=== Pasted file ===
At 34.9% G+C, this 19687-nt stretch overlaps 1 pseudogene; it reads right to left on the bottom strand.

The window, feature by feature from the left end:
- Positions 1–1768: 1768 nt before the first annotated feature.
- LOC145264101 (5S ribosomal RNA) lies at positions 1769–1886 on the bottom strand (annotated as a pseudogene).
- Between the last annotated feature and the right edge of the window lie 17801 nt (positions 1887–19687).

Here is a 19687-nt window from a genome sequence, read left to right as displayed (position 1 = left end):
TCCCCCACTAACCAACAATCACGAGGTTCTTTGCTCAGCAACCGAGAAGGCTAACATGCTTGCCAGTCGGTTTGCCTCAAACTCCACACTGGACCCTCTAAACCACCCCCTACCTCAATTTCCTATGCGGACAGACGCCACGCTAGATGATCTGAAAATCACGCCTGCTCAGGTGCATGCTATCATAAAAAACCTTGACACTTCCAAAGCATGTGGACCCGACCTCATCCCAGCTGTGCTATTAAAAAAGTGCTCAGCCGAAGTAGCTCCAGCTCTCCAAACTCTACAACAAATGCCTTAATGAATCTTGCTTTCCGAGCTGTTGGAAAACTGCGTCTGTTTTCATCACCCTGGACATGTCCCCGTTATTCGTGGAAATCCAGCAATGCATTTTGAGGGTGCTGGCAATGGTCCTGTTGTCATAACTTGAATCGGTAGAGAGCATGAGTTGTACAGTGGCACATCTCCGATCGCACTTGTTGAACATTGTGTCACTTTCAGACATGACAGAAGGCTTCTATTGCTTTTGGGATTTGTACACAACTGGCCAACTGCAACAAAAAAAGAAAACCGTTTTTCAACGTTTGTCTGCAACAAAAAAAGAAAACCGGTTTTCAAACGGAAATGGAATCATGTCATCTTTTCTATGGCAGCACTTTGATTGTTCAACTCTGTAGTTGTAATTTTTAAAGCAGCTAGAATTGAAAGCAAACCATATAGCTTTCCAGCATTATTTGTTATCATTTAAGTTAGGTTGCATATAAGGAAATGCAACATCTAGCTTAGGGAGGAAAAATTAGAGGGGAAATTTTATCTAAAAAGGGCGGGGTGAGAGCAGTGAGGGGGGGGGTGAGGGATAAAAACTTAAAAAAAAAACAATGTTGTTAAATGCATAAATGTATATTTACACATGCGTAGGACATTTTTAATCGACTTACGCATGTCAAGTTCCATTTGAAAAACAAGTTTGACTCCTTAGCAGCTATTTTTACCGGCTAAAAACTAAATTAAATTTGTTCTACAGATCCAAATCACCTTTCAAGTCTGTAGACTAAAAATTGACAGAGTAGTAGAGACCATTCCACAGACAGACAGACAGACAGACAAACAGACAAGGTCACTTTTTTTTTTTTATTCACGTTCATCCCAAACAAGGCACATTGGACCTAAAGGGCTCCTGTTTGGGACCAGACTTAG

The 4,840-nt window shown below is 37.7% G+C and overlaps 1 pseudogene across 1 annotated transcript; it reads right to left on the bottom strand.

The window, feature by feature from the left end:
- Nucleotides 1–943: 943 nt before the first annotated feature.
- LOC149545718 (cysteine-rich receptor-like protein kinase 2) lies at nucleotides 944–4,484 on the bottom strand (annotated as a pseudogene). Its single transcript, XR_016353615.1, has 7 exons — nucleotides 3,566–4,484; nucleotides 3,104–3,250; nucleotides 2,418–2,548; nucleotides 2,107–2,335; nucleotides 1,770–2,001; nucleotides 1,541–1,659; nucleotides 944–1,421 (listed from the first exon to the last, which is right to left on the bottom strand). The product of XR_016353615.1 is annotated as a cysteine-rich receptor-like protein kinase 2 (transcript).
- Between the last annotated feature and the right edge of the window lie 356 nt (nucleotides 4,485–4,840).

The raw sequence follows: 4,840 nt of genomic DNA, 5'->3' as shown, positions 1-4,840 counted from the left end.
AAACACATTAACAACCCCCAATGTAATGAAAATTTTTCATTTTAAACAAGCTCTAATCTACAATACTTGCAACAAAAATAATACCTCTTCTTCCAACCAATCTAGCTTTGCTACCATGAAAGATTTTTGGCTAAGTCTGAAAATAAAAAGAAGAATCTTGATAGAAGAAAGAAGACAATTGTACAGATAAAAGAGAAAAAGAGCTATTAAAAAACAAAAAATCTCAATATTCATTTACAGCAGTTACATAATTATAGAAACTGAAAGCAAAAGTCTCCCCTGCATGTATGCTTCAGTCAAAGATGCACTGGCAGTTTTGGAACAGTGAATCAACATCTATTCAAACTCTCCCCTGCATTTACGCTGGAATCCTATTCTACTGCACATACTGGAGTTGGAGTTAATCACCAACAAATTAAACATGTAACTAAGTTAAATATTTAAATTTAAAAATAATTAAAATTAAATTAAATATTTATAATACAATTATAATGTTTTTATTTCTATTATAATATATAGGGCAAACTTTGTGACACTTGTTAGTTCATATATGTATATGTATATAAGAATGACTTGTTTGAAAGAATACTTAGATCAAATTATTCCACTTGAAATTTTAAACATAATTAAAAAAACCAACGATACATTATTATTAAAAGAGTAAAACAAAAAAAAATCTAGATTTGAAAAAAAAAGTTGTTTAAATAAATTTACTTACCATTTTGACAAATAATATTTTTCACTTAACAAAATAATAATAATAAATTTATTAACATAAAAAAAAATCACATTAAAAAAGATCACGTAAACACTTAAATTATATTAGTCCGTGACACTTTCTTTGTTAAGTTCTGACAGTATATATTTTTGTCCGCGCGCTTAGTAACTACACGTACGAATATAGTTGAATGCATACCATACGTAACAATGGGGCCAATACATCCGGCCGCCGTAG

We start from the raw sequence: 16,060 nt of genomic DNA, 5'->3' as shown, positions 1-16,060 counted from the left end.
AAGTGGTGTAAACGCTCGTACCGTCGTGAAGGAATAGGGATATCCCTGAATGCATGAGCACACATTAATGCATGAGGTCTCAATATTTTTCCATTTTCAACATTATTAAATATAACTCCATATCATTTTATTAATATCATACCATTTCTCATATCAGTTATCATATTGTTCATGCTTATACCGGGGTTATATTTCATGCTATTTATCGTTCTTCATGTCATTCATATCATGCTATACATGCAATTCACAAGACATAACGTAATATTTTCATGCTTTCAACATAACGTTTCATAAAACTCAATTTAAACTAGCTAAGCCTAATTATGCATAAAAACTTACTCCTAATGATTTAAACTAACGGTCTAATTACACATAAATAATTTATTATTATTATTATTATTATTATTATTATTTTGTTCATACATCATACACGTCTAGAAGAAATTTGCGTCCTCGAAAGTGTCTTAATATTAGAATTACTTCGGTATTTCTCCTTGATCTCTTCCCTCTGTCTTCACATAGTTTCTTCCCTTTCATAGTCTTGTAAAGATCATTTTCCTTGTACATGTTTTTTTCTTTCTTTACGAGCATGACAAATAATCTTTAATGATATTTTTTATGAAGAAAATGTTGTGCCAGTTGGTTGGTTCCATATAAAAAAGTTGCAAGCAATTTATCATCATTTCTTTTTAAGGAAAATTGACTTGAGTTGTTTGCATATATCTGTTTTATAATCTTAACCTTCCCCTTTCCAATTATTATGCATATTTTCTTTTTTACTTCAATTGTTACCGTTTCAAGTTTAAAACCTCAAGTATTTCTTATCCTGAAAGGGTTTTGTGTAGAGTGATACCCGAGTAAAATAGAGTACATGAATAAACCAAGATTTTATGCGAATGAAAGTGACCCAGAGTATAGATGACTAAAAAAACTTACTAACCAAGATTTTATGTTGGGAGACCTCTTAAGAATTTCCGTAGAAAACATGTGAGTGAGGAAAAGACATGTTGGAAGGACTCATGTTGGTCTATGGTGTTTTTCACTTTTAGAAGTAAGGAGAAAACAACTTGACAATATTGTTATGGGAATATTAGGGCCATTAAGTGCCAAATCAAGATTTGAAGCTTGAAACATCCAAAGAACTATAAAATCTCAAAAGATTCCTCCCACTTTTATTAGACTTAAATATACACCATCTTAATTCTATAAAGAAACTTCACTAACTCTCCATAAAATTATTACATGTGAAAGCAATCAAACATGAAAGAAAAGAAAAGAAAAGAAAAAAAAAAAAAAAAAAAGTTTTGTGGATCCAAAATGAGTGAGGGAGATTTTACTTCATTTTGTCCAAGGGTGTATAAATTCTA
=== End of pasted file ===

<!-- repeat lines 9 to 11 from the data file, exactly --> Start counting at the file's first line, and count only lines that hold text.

The window, feature by feature from the left end:
- Nucleotides 1–943: 943 nt before the first annotated feature.
- LOC149545718 (cysteine-rich receptor-like protein kinase 2) lies at nucleotides 944–4,484 on the bottom strand (annotated as a pseudogene). Its single transcript, XR_016353615.1, has 7 exons — nucleotides 3,566–4,484; nucleotides 3,104–3,250; nucleotides 2,418–2,548; nucleotides 2,107–2,335; nucleotides 1,770–2,001; nucleotides 1,541–1,659; nucleotides 944–1,421 (listed from the first exon to the last, which is right to left on the bottom strand). The product of XR_016353615.1 is annotated as a cysteine-rich receptor-like protein kinase 2 (transcript).